Farewell, My Blue Jeans


I’ve had these blue jeans for 3 years. Not an eternity, but long enough to feel nostalgic. I bought them at a Levi’s outlet in Las Vegas, shopping with my host family. The back pocket has been wearing out for a while. It’s always the first thing to go on jeans of mine. My wallet rubs a hole in it even while the rest of the pants look brand new. That’s not what’s done this pair in though. I put them on yesterday and discovered that the seam had come apart on the side and inch long slit of my extra-pale right hip was now visible. Clearly it’s time for them to go.

Here’s the thing. I was wearing these pants on the night the apartment burned down. Or rather, I put them on when the fire alarm went off, waking me up, propelling me out of bed, out of the apartment, into the cool night away from the smoky building. I worried about wearing enough to be outside for an hour or two – the jeans, my winter coat, a pair of real shoes, not slippers or flip flops – but I didn’t have socks, I was wearing the tank top I had been sleeping in, I didn’t grab my phone (although Jami did, thank goodness). You see I thought we’d be going back in – at first soon, then as the fire burned on, as I could see the firefighter leaning out our window, as the flames began to shoot out of the windows of an apartment down the hall from us, I thought we would be back in eventually.

There is something to be said for losing everything you own in a fire. I’m not being flip either. If you, like most people, have a complicated relationship to stuff: Objects you hate, but can’t get rid of because they remind you of someone or something… Things that you just don’t know what to do with… Knickknacks that you’ve totally forgotten you even ever had… Well, a fire simplifies those things. No decisions to make. No sorting to do. I miss some things, although less than you might imagine. And I feel lucky, blessed even, with how our life post-fire has gone. I had renter’s insurance, unlike 90% of my neighbors. We had already signed on the house, so we had someplace to move, and we were able to move up the closing and get settled even sooner. We (Jami, the dog, and I) were all safe and healthy and together. If you have to live through a fire (and I recommend that you don’t), you really couldn’t do any better than we have done. And I am so incredibly grateful.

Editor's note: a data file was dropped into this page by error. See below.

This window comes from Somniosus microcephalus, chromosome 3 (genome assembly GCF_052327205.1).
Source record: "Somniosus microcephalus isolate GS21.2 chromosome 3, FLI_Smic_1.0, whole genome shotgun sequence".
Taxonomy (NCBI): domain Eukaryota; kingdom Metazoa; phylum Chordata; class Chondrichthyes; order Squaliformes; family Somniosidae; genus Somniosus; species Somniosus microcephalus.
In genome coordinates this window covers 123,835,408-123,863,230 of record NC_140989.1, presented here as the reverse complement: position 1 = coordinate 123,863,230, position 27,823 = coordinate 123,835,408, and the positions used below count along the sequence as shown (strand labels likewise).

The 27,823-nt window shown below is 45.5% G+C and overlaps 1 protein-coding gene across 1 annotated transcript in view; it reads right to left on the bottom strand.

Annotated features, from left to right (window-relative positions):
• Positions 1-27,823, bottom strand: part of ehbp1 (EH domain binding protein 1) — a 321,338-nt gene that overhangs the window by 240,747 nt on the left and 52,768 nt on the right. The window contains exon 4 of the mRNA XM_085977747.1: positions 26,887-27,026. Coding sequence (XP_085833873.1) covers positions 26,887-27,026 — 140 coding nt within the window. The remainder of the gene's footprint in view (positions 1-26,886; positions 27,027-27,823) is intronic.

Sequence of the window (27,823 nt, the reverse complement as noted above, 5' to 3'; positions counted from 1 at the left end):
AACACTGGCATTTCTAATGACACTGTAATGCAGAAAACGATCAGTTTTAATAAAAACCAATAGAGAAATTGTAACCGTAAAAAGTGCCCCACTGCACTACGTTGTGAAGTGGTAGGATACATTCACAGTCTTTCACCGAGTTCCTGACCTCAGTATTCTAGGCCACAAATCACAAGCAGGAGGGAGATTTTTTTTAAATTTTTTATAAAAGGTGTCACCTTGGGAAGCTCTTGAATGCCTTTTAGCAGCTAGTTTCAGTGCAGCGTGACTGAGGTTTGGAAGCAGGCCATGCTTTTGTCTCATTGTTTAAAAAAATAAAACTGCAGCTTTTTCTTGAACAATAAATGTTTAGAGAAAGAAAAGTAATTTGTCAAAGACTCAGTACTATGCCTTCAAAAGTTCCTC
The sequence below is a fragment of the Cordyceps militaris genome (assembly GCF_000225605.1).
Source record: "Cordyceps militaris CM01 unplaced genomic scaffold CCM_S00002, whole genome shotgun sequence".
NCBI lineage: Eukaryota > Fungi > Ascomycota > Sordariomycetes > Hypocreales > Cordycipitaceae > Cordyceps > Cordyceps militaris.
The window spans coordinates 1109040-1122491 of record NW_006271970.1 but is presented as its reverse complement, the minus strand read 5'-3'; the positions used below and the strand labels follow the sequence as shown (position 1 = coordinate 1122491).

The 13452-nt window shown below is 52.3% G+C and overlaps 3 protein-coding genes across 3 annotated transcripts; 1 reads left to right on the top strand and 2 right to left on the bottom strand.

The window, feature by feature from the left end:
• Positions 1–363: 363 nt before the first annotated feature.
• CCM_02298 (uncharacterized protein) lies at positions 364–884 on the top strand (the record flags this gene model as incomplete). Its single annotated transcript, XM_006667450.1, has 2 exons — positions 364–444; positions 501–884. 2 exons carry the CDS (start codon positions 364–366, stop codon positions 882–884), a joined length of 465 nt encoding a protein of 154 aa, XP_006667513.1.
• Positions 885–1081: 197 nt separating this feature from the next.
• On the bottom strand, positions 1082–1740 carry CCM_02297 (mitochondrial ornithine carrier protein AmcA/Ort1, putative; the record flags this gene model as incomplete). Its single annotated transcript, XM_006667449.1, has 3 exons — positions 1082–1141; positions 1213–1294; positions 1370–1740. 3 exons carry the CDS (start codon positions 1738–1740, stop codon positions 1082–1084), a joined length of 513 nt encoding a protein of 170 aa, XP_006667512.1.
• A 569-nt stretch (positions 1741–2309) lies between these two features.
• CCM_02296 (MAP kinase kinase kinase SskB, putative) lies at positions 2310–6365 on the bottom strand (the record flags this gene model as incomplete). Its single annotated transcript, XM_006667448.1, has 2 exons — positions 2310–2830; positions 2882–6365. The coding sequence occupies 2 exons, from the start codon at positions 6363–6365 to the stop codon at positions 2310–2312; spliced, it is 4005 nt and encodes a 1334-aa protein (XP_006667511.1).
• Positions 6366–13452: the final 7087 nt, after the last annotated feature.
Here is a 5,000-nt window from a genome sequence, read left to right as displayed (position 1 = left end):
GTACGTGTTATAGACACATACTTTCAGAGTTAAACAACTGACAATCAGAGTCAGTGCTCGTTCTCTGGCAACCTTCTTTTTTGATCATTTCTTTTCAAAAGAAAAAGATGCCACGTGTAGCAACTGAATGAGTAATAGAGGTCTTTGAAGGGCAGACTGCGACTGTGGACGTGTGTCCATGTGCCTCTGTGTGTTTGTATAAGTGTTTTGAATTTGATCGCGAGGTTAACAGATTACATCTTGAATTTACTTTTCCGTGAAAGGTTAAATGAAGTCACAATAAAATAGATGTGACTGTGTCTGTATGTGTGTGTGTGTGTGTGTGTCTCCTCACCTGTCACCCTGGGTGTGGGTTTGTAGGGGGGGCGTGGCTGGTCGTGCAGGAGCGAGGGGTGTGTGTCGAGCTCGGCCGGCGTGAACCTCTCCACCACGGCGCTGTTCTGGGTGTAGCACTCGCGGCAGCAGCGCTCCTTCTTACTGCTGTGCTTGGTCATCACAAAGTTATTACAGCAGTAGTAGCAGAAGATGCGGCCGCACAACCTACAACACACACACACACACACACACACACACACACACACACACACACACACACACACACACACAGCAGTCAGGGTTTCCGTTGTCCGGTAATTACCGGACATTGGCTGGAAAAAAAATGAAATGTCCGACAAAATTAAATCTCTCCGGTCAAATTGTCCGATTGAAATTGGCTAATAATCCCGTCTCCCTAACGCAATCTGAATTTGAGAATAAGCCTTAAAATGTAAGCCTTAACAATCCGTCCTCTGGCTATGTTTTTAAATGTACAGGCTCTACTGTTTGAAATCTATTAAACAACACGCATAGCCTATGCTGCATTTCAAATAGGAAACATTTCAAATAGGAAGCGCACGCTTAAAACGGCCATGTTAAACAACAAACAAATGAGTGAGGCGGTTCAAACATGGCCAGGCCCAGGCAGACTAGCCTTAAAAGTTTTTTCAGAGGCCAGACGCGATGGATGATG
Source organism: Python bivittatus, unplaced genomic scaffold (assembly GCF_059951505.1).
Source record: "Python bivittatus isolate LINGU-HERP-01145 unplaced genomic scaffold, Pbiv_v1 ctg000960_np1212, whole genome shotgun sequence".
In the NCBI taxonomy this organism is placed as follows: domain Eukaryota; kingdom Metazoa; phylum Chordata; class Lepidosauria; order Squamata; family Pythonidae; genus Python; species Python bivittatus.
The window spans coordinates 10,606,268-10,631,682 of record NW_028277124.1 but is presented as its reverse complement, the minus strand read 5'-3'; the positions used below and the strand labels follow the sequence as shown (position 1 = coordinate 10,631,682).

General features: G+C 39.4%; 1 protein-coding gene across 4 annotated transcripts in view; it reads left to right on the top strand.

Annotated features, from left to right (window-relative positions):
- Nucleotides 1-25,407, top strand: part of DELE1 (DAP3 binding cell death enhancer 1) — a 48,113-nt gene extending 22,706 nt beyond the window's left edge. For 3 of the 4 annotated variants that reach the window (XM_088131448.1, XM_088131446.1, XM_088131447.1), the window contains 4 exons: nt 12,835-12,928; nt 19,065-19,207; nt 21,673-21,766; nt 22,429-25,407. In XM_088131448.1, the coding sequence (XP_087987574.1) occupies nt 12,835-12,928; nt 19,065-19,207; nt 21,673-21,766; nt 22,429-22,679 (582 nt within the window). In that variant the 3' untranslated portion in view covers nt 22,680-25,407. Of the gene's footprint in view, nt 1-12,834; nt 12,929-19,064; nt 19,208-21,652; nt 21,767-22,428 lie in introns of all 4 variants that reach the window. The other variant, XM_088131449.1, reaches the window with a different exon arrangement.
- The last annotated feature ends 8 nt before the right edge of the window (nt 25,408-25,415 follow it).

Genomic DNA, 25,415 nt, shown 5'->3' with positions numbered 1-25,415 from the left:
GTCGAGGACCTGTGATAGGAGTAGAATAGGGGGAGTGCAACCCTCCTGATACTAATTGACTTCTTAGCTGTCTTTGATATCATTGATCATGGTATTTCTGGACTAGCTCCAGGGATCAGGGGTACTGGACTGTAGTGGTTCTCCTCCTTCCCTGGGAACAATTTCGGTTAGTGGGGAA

It’s hard to say good-bye the jeans though. I still have the tank top I was wearing, the shoes, the winter coat. But I can see a point in the future, not even very far in the future, when I won’t have any of those things any more. And when that happens, I won’t have anything left that I owned in my adult life before the age of 29 and 3/4 – and that is just weird. Not bad. Not a thing to feel sad about – but still a thing that feels like it needs to be paid some deference, a strange quirk of my life that needs to be acknowledged.

I will miss those jeans.

Farewell, My Blue Jeans

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